June 22, 2008
June 22, 2008
June 25, 2008
13.14.1 - 13.14.16
A Client-Based Assessment Tool for Architectural Technology Service Learning Projects
Service learning is a natural fit for the study of architecture1,2 as the practice of architecture engages communities all over the world in order to solve problems in the built environment. Much of this civic engagement is often directed towards student learning in the form of reflection papers or exit surveys, and the literature on service learning attests to this2.
There is less that has been written about assessment of community engagement from a client’s perspective. In other words, in entering communities with class projects, how do our clients value the experience they have had with our students? Other than the physical projects that we often leave them with (built structures, designs, models), what do these clients value the most above and beyond the architecture that we create? What is truly valuable to them in the student- community relationship?
Answers to these questions can only come from a methodology that is centered around eliciting the answers. This paper therefore explores the process of creating a survey directed at determining an answer to these questions; it looks at the process of development of a survey that assesses the value of these experiences from a client perspective. It explores and analyzes current best practices in these types of surveys and proposes a suitable prototype to be used with service learning projects in the architectural field. It addresses the paucity of this type of research in this area and explores ways to improve student-community learning within architectural technology education.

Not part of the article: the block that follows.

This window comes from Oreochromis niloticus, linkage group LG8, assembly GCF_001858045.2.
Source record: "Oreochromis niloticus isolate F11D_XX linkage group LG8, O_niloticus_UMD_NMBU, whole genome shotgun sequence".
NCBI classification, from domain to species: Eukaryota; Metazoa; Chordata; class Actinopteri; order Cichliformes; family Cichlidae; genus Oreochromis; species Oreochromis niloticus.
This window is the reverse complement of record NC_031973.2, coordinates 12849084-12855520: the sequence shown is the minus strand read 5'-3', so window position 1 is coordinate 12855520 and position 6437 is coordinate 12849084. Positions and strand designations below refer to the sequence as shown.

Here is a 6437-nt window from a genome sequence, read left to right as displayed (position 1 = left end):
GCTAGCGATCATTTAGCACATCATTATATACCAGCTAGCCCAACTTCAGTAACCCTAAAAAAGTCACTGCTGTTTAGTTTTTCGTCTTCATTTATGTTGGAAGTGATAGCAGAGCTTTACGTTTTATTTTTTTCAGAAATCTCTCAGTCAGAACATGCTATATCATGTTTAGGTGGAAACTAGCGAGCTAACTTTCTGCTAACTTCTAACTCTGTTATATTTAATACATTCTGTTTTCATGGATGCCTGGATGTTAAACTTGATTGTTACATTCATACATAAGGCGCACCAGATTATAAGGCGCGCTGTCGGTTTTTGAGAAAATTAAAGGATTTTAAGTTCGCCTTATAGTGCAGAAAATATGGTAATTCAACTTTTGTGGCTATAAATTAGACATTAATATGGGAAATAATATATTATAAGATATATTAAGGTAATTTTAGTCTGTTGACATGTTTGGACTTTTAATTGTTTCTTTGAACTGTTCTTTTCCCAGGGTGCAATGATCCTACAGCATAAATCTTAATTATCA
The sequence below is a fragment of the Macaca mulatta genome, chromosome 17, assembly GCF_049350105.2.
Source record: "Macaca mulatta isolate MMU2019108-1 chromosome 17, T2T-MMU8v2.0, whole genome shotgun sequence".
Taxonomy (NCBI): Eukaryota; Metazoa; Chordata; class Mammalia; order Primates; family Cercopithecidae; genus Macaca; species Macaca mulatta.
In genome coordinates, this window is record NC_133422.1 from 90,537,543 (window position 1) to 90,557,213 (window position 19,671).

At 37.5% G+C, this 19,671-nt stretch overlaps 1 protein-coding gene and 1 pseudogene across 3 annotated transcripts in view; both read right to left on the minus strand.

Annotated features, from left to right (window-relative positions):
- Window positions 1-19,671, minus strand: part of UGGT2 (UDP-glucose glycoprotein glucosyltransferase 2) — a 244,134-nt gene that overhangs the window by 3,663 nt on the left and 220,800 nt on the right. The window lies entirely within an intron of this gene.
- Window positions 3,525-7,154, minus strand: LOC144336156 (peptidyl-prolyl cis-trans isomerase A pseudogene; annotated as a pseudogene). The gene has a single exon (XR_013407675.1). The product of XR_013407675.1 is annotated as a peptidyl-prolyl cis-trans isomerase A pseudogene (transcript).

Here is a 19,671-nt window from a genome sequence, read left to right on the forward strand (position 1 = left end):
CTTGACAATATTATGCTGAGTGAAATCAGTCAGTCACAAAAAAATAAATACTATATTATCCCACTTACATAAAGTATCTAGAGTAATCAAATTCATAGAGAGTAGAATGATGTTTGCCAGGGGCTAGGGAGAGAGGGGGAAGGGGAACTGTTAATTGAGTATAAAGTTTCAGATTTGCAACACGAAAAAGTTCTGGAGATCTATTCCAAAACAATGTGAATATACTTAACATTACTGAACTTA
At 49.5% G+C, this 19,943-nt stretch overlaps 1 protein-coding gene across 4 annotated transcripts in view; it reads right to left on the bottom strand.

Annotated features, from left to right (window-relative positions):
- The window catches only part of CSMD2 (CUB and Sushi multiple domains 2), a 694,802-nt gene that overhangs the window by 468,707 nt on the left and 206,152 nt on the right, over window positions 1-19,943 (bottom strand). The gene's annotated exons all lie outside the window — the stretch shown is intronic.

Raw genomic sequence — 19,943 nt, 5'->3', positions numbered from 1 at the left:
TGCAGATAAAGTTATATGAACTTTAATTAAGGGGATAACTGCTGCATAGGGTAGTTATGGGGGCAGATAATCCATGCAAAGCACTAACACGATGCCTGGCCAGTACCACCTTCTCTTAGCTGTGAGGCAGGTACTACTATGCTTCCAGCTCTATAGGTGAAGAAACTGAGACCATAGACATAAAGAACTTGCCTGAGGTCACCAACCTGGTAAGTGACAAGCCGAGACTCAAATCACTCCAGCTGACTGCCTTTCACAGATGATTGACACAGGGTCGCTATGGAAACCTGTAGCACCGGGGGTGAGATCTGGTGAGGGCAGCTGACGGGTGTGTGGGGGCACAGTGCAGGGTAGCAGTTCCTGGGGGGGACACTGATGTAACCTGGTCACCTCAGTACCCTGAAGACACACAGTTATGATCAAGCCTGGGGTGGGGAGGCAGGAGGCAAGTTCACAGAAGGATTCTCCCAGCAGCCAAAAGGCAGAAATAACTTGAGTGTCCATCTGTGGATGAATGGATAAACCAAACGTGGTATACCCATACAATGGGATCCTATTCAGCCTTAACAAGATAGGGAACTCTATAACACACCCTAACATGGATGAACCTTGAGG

This paper is directed at service learning and in particular service learning assessment within an architectural technology context. Architectural education is
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